King County will continue to be ground zero in the U.S. Senate race between Dino Rossi (R) and Sen. Patty Murray (D), with the count of all ballots possibly not being completed until Friday or next week.
After counts from around the state have all been posted mid-evening, the Rossi camp trails in the statewide count by 27,464 votes with hundreds of thousands of votes still uncounted, many of which are in King County, the bane of a Washington Republican candidate’s existence. Rossi’s path to victory must now traverse the county that Wikipedia calls Washington’s “major center for liberal politics and a bastion for the Democratic Party.”
(We in the Pacific Northwest know that as a euphemistic substitution for calling it what it is—a county dominated by a 21st-century Tammany Hall situated on the scenic shores of Puget Sound.)
Although Rossi’s cause was aided in the early afternoon by gains in Spokane County where he picked up a net gain of 3,262 votes, a predictable deluge from King County and small net losses in the Pierce and Snohomish County tallies erased those gains and extended Murray’s lead in the race. A late (and somewhat shocking) boost from Franklin County—a net gain for Rossi of 3,128 votes in a county where only about 12,000 total votes had been counted—brought the race back to within a two-point margin.
As of 10:30 p.m. tonight, with the live camera in the King County Elections ballot inspection room displaying only a half-illuminated and empty space, Murray’s lead stands at 50.84 percent to 49.16 for Rossi.
A communication sent out tonight from the Rossi campaign still contends that the race is too close to call pointing to low voter turnout in King County as a reason for optimism. Although the Democrat’s spin machine was chugging away from the break of dawn with tales of a voter surge, skepticism proves a worthy safeguard against swallowing the hype.
David Goldstein at Seattle liberal blog Horsesass.org may have been the first to report this morning about the tidal wave of ballots surging into King County Elections and bloating the number of ballots on hand but not yet counted to a point not expected by elections officials. But according to King County’s turnout projections for the race and statewide turnout statistics, the largest county in the state isn’t keeping pace.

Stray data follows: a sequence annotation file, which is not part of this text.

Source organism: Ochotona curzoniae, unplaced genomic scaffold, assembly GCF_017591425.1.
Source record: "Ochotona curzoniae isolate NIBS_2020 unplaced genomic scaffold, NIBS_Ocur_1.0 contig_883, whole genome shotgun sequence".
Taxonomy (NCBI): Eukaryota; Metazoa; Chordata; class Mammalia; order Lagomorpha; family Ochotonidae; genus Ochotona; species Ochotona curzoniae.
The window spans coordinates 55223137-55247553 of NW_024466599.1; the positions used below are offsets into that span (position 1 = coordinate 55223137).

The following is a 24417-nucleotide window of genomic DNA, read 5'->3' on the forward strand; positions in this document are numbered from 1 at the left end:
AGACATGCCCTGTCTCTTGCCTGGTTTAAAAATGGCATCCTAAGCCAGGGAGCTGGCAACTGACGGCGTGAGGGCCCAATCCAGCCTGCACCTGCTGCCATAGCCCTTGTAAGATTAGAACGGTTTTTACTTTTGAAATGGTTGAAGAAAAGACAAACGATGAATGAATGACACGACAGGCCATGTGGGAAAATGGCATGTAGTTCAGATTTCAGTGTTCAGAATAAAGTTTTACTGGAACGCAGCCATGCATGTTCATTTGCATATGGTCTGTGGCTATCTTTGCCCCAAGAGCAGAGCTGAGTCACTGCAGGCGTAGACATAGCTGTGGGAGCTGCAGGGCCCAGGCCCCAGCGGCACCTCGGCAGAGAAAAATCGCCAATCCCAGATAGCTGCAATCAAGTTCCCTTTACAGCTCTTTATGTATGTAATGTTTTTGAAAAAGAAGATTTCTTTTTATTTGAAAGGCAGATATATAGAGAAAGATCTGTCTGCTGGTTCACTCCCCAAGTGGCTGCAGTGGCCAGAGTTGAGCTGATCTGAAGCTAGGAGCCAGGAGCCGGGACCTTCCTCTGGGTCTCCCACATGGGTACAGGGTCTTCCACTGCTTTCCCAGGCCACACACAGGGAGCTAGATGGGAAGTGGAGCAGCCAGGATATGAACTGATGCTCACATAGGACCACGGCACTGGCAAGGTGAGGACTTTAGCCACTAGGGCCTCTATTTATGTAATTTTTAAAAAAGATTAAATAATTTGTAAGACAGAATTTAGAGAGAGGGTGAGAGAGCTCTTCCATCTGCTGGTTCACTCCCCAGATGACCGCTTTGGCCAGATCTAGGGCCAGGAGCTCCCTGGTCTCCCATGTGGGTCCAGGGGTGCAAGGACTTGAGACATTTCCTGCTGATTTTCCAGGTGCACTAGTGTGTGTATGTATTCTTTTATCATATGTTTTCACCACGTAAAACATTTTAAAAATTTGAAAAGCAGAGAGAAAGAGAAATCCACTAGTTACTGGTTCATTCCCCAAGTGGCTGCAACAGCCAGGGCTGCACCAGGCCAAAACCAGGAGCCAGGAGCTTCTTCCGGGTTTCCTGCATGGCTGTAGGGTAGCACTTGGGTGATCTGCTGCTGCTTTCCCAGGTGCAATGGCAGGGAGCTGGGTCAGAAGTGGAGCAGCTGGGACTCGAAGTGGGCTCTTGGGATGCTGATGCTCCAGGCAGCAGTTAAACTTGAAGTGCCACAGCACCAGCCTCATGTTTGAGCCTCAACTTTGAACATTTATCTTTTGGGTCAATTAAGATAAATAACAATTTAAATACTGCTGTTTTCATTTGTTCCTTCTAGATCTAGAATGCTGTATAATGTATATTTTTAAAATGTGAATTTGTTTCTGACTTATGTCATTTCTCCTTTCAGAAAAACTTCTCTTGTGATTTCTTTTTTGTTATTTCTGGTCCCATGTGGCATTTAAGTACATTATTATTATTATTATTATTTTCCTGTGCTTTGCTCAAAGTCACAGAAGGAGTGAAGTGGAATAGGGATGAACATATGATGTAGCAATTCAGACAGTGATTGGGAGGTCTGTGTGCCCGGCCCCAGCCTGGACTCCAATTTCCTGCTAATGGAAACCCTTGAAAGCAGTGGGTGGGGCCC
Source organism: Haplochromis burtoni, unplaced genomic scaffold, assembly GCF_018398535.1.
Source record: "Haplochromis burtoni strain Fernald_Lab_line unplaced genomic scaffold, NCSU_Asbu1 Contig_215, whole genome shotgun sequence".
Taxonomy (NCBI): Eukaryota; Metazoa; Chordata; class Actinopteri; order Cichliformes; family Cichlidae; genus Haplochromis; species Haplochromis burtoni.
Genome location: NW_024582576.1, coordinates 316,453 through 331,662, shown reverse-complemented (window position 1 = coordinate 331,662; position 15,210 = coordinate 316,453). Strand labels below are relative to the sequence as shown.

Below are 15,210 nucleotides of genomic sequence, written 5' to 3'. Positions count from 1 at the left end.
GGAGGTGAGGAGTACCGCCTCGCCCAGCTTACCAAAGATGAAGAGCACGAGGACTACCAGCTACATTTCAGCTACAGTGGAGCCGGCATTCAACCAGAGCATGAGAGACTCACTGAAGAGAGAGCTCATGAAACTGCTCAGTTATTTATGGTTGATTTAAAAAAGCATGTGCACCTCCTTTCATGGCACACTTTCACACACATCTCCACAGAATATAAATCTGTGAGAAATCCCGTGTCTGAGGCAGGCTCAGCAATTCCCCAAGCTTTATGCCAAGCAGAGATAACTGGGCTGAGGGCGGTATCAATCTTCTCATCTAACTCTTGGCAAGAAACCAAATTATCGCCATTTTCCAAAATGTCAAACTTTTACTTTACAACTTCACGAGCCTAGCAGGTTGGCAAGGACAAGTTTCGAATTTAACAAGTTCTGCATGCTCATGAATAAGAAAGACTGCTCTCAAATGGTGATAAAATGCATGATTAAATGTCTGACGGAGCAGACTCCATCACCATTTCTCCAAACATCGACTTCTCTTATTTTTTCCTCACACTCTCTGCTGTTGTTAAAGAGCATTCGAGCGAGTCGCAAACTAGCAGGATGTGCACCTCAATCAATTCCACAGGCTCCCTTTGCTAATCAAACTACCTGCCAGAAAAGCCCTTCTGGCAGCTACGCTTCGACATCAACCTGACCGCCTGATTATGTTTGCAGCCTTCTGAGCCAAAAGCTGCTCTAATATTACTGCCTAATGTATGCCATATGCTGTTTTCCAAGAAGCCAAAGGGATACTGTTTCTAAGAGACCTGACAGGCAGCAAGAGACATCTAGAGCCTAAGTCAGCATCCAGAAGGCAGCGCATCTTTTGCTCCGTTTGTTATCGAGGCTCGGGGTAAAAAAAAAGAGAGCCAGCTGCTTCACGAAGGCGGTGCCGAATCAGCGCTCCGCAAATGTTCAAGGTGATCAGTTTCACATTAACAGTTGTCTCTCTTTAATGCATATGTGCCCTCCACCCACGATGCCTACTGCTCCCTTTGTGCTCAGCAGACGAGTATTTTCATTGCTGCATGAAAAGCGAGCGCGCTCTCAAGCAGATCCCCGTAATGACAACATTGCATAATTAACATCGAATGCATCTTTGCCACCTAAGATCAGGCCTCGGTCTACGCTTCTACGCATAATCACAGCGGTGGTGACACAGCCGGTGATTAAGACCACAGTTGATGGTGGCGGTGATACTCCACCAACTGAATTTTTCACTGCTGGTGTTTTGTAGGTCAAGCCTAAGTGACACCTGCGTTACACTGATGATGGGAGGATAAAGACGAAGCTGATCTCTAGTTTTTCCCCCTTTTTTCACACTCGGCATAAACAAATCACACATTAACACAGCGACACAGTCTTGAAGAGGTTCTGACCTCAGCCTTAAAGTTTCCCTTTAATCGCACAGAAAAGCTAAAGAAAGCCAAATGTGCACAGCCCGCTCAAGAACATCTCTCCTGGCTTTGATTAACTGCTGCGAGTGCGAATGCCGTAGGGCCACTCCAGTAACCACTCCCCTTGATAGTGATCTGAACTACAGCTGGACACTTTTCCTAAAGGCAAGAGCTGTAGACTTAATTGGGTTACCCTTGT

The mailbags opened by election officials in King County were light by about 15,000 ballots from what was anticipated, falling 10 percent short of projections.
Another curious observation on Wednesday night was that numbers posted on the King County Elections website for mail ballot return stats failed to match the figures posted at the Secretary of State’s site. At 11:00 p.m., King County stated that a total of 686,792 ballots had been received to date out of 1,076,209 ballots issued. The state’s accounting showed a total of 595,673 ballots received (the sum of ballots counted and estimated ballots on hand but not processed) and a figure of 1,069,791 for the number of registered voters in the county.
An assumption that a larger number of ballots issued than registered voters indicates that more than 6,400 unregistered voters received ballots in King County would be hasty. Emails have been sent to the Secretary of State and King County Elections asking for an explanation of the discrepancy.
If there is a surge in King County, the ballots from late voters could contain the backlash from the odd claim made by Murray during the KOMO-TV debate that she helped write the increasingly unpopular healthcare bill. Visits from Pres. Barack Obama and Vice Pres. Joe Biden in the waning days of the campaign could also be a ticking time bomb as the final ballots reflect voter attitudes closer to day of the election.
King County will release its next batch of results on Thursday at 4:30 p.m. Pacific.